UPDATE #6: Dan Beebe releases statement Wednesday evening.
"This is the first time to my knowledge that a conference has been requested to waive any legal claims toward another conference for any damages suffered with a membership change. The Big 12 Conference was asked by Texas A&M University and the Southeastern Conference to waive any such claim to help facilitate Texas A&M's departure from the Conference without any consideration to the Big 12. Although they were not obligated to do so, the Big 12 Board of Directors decided to accommodate that request as it relates to The Big 12 Conference, Inc., which is reflected in the September 2 letter sent to SEC commissioner Mike Slive.
However, the waiver did not and could not bind the individual member institutions' governing boards to waive institutional rights. If the departure of Texas A&M results in significant changes in the Big 12 membership, several institutions may be severely affected after counting on revenue streams from contracts that were approved unanimously by our members, including Texas A&M. In some cases, members reasonably relied on such approval to embark on obligations that will cost millions of dollars."
UPDATE #5: Ok, now things are just getting ridiculous. According to the Waco Tribune-Herald, KU, KSU, Iowa State, and Mizzou have now joined in the first to block A&M but, and this is the good part, only until OU agrees to stay in the Big 12. Supposedly, once OU agrees to stay they'll waive their right to litigation and let A&M go. Seriously?!?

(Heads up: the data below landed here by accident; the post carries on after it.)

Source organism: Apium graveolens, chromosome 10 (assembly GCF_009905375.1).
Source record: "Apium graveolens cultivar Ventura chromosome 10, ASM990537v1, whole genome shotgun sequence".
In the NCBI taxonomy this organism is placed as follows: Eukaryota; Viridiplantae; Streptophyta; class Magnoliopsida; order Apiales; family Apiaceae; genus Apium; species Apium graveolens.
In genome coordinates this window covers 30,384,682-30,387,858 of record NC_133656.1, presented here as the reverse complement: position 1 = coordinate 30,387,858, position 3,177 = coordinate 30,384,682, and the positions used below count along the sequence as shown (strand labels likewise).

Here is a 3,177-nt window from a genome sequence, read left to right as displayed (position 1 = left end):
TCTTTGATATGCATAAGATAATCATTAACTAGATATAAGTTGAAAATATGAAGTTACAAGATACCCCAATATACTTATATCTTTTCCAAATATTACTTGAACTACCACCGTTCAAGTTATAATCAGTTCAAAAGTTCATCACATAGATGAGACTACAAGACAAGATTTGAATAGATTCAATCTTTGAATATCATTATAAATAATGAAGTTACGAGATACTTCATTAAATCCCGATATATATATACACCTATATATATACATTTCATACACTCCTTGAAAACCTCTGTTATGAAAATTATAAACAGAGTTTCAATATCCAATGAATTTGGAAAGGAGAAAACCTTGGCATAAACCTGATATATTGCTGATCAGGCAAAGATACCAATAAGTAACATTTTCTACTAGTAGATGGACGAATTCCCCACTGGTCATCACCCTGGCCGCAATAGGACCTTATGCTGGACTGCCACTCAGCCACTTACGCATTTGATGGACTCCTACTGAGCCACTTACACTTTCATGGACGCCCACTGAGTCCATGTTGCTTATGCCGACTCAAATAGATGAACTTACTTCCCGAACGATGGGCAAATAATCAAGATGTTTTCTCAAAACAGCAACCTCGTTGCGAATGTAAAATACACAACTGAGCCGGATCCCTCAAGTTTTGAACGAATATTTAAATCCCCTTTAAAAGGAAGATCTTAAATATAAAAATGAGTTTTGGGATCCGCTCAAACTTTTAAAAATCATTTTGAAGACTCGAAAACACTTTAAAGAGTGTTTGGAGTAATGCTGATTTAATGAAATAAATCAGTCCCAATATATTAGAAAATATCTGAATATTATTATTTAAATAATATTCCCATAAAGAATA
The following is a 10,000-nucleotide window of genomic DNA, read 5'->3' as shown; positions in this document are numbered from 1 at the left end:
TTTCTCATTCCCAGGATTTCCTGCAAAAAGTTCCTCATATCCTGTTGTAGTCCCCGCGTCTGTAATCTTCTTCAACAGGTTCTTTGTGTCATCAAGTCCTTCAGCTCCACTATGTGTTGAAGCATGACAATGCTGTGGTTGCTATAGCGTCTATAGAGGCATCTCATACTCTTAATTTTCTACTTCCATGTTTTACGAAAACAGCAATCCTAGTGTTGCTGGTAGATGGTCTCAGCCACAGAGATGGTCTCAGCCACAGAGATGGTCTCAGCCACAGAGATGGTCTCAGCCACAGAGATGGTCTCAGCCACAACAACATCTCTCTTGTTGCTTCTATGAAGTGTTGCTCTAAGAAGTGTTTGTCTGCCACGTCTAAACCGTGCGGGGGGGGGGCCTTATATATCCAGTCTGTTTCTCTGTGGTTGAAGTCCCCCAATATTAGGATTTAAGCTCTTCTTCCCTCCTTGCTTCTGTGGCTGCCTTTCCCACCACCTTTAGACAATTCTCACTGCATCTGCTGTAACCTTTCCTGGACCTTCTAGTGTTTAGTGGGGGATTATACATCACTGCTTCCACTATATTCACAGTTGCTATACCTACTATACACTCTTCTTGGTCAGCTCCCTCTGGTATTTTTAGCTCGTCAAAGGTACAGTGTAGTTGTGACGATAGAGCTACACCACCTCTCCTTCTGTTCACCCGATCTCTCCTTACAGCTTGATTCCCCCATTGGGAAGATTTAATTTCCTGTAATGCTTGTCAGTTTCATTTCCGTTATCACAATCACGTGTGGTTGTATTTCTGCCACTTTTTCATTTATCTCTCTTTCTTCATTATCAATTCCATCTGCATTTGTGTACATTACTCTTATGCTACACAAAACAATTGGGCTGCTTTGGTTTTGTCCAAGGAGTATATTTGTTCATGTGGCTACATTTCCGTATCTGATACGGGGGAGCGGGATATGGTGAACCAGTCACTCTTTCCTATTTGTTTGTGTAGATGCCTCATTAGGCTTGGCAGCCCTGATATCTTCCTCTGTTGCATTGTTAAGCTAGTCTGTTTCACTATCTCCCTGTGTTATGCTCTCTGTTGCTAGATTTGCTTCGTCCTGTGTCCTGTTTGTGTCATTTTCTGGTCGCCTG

UPDATE #4: Iowa State has joined the battle with Baylor
UPDATE #3: Is it over already?
UPDATE #2: Maybe Beebe is showing a little backbone after all. Here is a letter from Beebe to Slive imposing a deadline of 5 pm central time Thursday for A&M's official acceptance into the SEC. What happens if Baylor doesn't waive their right to sue by that deadline? Cue the dramatic soap opera exit music!
This is to confirm our discussion yesterday during which I informed you that the Big 12 Conference Board of Directors unanimously authorized me to convey to you and their colleagues in the Southeastern Conference that the Big 12 and its members will not take any legal action for any possible claims against the SEC or its members relating to the departure of Texas A&M University from the Big 12 and the admission of Texas A&M into the SEC; provided, however, that such act by the SEC to admit Texas A&M is publicly confirmed by 5:00 p.m. (CDT) on September 8, 2011.
Such admission of Texas A&M will result in the withdrawal of Texas A&M from the Big 12 Conference effective June 30, 2012. We both agreed it is in the best interests of each of our conferences and our member institutions of higher education to waive any and all legal actions by either conference and its members resulting from admission of Texas A&M into the SEC, as long as such admission is confirmed publicly by September 8, 2011.
If any of your presidents and chancellors have concerns about this commitment of the Big 12 Conference, they may contact me or Brady Deaton, Big 12 Board of Director chairman and chancellor of the University of Missouri, Columbia.